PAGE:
Five-foot long python rescued from IGNOU west Delhi campus
Monday morning started on a startling note for students and staff at Indira Gandhi National Open University (IGNOU) campus in west Delhi’s Maidan Garhi, when a five-foot long Indian rock python was found inside a crack in the boundary wall.
While the snake was trapped in the narrow space, the IGNOU staff dialled Wildlife SOS, an NGO involved in wildlife conservation. A two-member team was sent to the campus to rescue the python.
“We had to break off a part of the brick wall to safely extricate the snake. It took almost an hour to safely carry out the rescue operation,” said a statement issued by Wildlife SOS.
Surinder Singh Rawat, security personnel from IGNOU said, “We saw the python slithering into a narrow gap in the wall near the entry gate. We have had similar incidents in the past, as the campus is located near a forest.”
The rock python was later released in the Asola Wildlife Sanctuary, it said. The species is protected under Schedule I of the Wildlife Protection Act, 1972.
Around 30 species of snakes have been recorded from Delhi out of which only four are venomous - Spectacle Cobra, Common Krait, Saw Scale Viper and Russell’s Viper. Indian Rock Pythons (Python molurus) though commonly found across the country, face extreme threat, as they are often confused with the venomous Russell’s Viper and are often killed when they enter human habitats.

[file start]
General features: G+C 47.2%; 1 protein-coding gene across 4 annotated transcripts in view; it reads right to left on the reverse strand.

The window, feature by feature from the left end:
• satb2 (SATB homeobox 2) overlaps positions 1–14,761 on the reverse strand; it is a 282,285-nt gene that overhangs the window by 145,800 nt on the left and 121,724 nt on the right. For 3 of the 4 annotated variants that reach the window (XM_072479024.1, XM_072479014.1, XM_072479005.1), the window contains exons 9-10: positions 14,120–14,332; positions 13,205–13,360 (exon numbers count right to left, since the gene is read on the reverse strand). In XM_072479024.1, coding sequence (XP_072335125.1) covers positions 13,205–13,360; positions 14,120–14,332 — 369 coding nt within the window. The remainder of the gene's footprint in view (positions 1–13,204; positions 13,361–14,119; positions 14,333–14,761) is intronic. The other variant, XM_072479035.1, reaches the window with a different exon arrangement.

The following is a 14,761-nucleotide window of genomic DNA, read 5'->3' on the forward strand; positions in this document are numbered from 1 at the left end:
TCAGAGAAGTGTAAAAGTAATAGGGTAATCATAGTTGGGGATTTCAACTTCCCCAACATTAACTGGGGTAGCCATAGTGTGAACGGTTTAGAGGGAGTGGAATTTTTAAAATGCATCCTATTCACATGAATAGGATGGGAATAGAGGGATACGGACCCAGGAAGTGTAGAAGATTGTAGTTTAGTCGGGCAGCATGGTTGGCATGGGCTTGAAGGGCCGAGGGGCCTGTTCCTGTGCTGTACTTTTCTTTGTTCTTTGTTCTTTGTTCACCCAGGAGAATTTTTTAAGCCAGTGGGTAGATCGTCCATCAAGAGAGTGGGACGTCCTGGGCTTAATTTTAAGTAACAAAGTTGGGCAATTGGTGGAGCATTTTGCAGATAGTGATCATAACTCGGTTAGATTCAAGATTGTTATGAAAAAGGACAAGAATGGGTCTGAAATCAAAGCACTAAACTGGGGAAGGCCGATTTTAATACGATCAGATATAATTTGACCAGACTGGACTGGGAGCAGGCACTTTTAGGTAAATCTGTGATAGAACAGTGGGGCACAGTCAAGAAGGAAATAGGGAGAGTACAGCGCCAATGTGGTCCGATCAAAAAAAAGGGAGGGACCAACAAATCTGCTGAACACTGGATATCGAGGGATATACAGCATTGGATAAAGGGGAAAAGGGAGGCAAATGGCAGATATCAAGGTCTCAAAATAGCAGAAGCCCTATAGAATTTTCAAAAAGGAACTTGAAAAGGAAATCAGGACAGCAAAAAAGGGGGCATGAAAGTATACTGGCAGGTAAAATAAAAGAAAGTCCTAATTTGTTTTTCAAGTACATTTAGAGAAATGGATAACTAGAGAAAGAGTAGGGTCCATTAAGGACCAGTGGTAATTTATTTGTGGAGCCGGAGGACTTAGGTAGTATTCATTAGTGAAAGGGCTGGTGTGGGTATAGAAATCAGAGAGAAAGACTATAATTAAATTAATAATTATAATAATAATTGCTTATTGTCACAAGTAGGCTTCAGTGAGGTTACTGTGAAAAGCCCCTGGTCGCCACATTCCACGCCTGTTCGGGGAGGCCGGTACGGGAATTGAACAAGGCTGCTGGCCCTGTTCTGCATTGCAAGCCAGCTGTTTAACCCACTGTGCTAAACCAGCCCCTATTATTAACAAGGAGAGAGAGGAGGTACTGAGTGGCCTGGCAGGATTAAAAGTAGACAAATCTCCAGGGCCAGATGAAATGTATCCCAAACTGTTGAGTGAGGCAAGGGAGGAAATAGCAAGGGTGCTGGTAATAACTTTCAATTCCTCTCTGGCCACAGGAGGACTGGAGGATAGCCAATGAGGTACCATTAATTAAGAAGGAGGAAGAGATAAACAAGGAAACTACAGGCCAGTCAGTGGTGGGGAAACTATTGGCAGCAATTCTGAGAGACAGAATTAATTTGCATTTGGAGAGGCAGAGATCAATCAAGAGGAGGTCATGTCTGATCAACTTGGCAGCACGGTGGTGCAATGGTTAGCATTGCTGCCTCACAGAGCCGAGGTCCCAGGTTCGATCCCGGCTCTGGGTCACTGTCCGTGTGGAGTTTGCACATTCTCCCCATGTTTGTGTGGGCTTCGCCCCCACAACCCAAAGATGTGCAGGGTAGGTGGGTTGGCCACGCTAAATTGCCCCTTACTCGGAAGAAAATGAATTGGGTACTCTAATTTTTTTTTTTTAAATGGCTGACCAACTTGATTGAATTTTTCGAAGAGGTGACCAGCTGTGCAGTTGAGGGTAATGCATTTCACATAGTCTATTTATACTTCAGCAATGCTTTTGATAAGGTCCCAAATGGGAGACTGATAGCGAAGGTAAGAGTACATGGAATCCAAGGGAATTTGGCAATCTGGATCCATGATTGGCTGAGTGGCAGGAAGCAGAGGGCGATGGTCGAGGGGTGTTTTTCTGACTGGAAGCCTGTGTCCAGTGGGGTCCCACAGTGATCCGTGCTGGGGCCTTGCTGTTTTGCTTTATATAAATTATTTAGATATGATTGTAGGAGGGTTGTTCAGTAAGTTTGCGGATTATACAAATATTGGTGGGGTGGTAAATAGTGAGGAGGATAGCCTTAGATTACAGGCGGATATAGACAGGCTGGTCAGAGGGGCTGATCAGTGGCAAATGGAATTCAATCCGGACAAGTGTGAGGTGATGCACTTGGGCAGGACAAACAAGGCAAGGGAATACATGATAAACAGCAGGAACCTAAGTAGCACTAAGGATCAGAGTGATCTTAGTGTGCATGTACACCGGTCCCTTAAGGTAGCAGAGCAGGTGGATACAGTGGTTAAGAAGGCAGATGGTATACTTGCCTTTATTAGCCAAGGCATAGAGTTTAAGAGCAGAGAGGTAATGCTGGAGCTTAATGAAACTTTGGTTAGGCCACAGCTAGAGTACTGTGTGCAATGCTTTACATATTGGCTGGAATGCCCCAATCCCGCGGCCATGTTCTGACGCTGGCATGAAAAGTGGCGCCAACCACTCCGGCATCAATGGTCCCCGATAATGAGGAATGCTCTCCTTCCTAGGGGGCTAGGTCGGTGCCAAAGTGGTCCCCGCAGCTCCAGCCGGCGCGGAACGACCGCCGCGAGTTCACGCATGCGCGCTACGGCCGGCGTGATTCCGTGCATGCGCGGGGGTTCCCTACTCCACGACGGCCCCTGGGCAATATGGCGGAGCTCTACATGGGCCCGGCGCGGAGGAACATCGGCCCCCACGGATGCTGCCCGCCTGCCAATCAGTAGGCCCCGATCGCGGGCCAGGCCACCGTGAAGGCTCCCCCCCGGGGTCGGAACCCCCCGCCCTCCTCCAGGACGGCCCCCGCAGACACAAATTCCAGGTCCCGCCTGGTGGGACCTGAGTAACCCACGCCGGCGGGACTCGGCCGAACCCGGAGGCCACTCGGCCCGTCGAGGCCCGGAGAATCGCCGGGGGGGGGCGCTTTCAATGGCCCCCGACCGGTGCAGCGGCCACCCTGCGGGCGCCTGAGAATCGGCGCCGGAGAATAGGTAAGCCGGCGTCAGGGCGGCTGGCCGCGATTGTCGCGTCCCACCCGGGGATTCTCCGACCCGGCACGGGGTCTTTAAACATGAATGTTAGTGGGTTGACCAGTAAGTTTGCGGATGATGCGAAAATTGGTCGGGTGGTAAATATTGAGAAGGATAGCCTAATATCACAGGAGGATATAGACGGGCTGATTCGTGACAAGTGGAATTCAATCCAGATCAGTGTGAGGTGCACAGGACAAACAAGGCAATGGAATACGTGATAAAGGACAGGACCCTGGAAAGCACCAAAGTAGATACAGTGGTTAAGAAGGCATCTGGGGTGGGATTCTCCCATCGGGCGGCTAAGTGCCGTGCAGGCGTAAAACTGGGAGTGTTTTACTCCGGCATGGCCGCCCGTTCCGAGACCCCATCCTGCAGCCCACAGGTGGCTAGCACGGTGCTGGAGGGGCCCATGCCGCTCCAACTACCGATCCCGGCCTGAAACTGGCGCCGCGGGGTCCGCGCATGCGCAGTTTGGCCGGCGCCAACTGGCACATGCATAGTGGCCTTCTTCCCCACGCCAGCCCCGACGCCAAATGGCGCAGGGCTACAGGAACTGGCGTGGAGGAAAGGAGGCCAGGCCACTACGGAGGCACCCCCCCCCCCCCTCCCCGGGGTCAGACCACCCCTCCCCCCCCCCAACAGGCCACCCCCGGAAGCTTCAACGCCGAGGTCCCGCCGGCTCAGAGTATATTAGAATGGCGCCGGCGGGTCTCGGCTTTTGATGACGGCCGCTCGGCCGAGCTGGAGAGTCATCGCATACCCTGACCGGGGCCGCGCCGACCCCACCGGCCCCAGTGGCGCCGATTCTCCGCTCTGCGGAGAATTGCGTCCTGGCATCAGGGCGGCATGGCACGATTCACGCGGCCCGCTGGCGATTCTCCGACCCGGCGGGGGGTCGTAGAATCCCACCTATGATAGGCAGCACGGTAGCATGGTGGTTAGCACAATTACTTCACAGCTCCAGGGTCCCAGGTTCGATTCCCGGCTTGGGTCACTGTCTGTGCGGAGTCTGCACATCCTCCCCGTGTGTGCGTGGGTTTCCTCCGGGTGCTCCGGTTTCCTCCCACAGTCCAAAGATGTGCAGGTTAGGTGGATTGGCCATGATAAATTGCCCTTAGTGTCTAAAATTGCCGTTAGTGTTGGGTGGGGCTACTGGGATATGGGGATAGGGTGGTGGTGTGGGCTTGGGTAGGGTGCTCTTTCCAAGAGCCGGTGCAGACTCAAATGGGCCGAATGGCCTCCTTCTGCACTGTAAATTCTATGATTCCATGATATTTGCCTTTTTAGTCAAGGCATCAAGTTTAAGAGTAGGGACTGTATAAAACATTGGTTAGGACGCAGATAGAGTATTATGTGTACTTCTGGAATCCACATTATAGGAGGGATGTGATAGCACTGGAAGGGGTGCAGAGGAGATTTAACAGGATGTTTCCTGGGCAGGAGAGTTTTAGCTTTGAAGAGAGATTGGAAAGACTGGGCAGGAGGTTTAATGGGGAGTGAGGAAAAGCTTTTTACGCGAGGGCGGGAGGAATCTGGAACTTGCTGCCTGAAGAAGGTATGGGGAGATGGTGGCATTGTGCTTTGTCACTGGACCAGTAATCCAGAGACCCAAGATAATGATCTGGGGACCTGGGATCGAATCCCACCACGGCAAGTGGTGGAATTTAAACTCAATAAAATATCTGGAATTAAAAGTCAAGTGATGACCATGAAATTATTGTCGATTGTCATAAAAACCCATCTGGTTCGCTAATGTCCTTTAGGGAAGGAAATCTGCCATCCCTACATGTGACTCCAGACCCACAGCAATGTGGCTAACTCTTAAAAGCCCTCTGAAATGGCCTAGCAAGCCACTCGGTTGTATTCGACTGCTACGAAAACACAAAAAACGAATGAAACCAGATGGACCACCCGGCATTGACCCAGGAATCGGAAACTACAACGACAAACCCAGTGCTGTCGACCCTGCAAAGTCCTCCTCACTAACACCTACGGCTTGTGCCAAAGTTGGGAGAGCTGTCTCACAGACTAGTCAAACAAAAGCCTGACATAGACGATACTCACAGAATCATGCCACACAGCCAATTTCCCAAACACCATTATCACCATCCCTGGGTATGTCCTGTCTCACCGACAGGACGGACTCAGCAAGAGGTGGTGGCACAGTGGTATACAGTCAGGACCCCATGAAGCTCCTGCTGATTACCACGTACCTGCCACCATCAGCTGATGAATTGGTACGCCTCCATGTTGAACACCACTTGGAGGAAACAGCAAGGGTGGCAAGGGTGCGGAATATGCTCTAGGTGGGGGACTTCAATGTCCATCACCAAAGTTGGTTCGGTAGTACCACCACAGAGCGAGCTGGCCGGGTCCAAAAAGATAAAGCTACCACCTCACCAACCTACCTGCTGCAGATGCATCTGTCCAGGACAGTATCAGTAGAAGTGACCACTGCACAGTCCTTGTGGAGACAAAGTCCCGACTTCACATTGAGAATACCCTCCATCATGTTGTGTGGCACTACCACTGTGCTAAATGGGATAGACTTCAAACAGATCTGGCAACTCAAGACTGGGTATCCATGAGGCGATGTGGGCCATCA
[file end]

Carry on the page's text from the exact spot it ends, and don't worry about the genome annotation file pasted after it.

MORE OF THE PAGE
“Although non-venomous, a python’s bite can be injurious, so our team had to carefully ease the snake out, making sure it did not get hurt in the process. We frequently carry out rescues from the IGNOU campus as it is located close to the central ridge reserve forest, which is home to a variety of wildlife species,” said Wasim Akram, deputy director, Special Projects, Wildlife SOS.
Among the snakes that have been rescued, the maximum are Spectacled Cobra, Common Krait, Python and Indian Rat Snake, among others.
“Incidents of snake encounters have been increasing over the past few years. This doesn’t mean that population of snakes in going up. It just means that our conflicts with snakes are on the rise,” said Kartick Satyanarayan chairman, Wildlife SOS.